where to start...
a couple of years back I rescued my Y39 aft cockpit
from the chainsaws. the boat was an unfinished kit version that had sat in a field for its entire life. what fit-out had been done was piss poor with minimal tabbing, CDX, grossly out of plumb bulkheads etc. I got the impression it was being built as a marina queen and not as a serious cruising boat.
but I could see the potential and just accepted the fact that it would be a gut-and-rebuild kind of project. gotta say im really happy with how its coming together. major repairs
and mods completed to date are:
ballast keel/floors - the concrete over lead had separated from the inside of the keel shell opening a gap of about 1/8" both sides. I measured the volume of the crack by pouring acetone in one gallon at a time till the level came up into the bilge
. 16 gallons!. drilled small holes at the bottom of the shell to release said acetone. did this 4 times til it ran clear. waited several months of hot weather to be sure all had evaporated then filled the gap with epoxy/fibers. 18 gallons in two pours re-attached the ballast to the inside of the shell and permanently sealed the bilge from future water ingress. later will tie the bilge into new laminated ipe floors and hull with about 100oz of biax/epoxy beyond the turn.
raised/extended cabintop - im 6'3" so need clear standing headroom
at least in the saloon
and galley. bumping the saloon
cabintop 4" and dropping the galley sole accomplished this. also extended the cabintop in the forepeak and extended the saloon aft with new cockpit
bulkhead. very roomy interior
volume now and still an 8' cockpit.
transom extension - really just a proper counter transom for propane
locker/lazrette and folding swim step.
raised gunwales from minimal toerails, added scuppers, redesign cockpit for tiller stearing, added 3' sprit and foredeck hatches, about to start new rudder
is gutted out to glass and 7 primary BHs and ringframes for now, im waiting for winter to get back to interior work.
what ive learned so far:
the basic hull and deck
appear to be well built although the deck mold
was asymmetrical, not enough to see with the naked eye but when measuring with a laser its obvious. the glass appears hand laid, no chopper gun and no mat other than the outer layer under the gelcoat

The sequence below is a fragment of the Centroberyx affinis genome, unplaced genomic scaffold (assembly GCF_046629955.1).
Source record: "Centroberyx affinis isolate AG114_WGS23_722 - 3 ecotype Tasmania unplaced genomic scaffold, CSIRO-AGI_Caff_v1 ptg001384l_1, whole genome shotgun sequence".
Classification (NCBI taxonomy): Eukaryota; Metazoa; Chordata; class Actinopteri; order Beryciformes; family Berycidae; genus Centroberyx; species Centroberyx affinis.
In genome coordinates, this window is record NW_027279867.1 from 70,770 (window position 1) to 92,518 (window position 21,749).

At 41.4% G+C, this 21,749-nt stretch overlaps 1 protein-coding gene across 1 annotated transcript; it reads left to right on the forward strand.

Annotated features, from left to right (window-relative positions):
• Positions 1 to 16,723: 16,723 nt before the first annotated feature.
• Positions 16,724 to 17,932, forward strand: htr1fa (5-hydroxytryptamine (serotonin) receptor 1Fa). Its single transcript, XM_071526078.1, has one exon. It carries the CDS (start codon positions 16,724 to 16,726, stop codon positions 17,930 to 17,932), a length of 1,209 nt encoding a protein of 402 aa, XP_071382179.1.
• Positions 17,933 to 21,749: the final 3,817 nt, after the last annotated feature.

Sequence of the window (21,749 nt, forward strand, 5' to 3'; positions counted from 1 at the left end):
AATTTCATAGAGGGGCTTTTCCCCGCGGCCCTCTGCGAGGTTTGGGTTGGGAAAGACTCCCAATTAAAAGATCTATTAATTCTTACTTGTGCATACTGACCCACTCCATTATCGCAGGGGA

. 1/2" thick above the waterline and 5/8" below, appears to be 22oz roving throughout. everything else in my boat was demoed. ive only heard/read the same anecdotal tails about these boats but certainly as "kits" you are at the mercy of the guy who did the finish work. for whatever reason it seems a lot of the yorktowns were finished by less than professional builders while other kit boats like the westsail42 where done by qualified boatrights. might have something to do with name band designers. mccune a relative unknown, crealock
more attractive to professionals, just an idea.
no reason the boat shouldn't sail well, but not going to win any races. very fine entry, dead flat exits, long keel with deep cutaway, large aperture with balanced semi skeg rudder
. should be a good balance of strong/seakindly/maneuverable. should heave-to well yet still go up wind
, should be relatively quick to surf (for a 9 ton cruiser) and should be capable of careening on a soft beach when needed. all in all a thoroughly utilitarian cruising platform. and even though im not wild about the pronounced flair in the bow it does open up some deck room forward and should make for a dryer beat.
happy to meet another owner and talk boats if you are in socal...